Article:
First-generation students at Dominican University are greeted by many empathetic voices, including president Glena Temple, who understands the challenges of getting a four-year degree.
Temple, whose parents never completed the journey through higher education, attended Allegheny College and admitted she struggled to fit in academically in her first year.
“I stumbled pretty seriously,” she says. “High school was pretty easy, but I got to college and I didn’t have study skills. I didn’t know how to access support and didn’t want to admit I was struggling because my parents were putting everything on the line for me to go. So I just quietly suffered.”
Temple eventually found her way – and all the way to the top post at Dominican – thanks in part to involvement in athletics, being raised in a college town and having parents who did understand the value of education, working for a company big on research, Eastman Kodak. Still, as a new face to higher ed, the challenges were real once she got on campus.
“No fault of Allegheny, I just didn’t have the tools,” she says. “My passion in my career has been that students shouldn’t have to look for the toolset. There shouldn’t be early-warning systems. There should be people who recognize a Glena in that moment who’s struggling and not knowing where to turn. My own lived experiences have led me to try to have a different system.”
That system, which she took over in the summer of 2021, has myriad strategies in place to offer assistance. One of the best is its own early-alert system, which identifies struggling students at 3, 6 and 9 months. Dominican also provides coaching help and other incentives that in turn has kept retention high, as well as solid financial aid packages and scholarships. It also views low-income, first-gen students as assets, not risks. For its transformative efforts with them, it has been named the No. 1 value school in Illinois and No. 1 for social mobility by U.S. News and World Report.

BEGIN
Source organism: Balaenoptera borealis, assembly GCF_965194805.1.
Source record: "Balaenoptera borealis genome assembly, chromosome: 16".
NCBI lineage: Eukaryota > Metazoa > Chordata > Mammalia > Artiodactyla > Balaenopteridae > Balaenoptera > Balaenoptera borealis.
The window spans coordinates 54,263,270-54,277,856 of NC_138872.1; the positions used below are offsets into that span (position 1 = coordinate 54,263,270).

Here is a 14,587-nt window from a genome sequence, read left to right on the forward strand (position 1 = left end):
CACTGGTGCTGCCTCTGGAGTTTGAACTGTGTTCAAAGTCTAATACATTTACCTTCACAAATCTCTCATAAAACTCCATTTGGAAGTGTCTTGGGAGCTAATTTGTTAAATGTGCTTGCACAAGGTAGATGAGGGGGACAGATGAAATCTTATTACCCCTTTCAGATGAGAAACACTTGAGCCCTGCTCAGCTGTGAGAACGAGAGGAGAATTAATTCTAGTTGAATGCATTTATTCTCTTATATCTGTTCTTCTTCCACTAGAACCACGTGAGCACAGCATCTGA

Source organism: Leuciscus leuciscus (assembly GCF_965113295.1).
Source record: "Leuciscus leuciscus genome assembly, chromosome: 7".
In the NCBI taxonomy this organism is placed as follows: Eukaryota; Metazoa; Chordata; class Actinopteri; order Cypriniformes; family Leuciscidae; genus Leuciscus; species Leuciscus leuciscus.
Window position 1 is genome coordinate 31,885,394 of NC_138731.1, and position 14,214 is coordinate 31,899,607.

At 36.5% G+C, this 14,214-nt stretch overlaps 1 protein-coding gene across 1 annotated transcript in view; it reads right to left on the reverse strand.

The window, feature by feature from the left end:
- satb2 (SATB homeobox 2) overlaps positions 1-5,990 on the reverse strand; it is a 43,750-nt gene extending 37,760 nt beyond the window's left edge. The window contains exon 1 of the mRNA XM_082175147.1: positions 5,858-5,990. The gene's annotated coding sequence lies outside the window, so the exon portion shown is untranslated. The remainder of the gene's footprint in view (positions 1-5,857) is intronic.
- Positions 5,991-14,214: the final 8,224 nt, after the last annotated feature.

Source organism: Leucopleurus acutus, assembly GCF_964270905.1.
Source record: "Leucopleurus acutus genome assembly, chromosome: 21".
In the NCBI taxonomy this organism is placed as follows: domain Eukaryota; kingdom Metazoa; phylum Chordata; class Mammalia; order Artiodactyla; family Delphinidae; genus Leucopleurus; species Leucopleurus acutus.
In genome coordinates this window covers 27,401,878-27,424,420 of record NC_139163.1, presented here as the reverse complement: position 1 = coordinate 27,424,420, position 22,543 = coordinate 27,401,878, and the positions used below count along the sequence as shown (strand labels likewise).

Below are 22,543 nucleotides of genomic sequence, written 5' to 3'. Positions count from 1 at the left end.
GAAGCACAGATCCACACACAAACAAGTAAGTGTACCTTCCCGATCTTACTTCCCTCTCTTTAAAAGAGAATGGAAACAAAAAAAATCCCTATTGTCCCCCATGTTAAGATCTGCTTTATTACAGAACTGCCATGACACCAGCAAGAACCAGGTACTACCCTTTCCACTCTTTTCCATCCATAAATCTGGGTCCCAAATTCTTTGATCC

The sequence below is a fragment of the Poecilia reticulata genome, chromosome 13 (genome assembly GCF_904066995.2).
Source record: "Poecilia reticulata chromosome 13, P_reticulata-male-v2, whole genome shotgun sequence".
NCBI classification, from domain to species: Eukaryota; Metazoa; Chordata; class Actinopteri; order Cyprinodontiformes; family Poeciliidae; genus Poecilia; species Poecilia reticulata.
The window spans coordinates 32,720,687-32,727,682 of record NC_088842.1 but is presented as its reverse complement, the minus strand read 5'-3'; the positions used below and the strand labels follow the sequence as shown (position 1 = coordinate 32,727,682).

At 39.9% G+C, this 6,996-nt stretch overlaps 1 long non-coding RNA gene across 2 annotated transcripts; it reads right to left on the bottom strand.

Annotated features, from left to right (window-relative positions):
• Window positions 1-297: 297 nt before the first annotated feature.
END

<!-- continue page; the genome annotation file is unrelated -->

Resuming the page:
But persistence has been a struggle for first-gen students across higher ed, with more than half still not making it through to completion. In a wide-ranging conversation, Temple discusses some of Dominican’s work to offset those statistics while offering some tips on how to make their experience more fulfilling.
What makes first-gen students unique?
Their work ethic, the desire to achieve their goals and the passion they bring is energizing. Their dreams and accomplishments are not only theirs, but their family’s as well. It’s a huge privilege. We know from data that students who have graduated from college have higher earning potential. We know the value it brings in lifelong learning. When you haven’t lived that experience through your family members, you don’t have the same networks to be able to navigate that. We have to make sure we have the supports and that we aren’t making assumptions. If you wait until two thirds of the way through the semester, it’s too late. So having real intentionality, processes that are clear.
What are some of the simple barriers you encountered that first-gen students face?
Not knowing how you should navigate internships. Not knowing how important study abroad might be. Not knowing how to network. Even learning how to ask someone to go to coffee to learn more about an industry was not a skill set. We have to ensure that these opportunities are available. That’s been a limitation of higher ed for quite some time. We have all these wonderful experiences for those who know to reach for them, or who can afford to reach for them. But often those that can’t or don’t know are the ones who would benefit the most.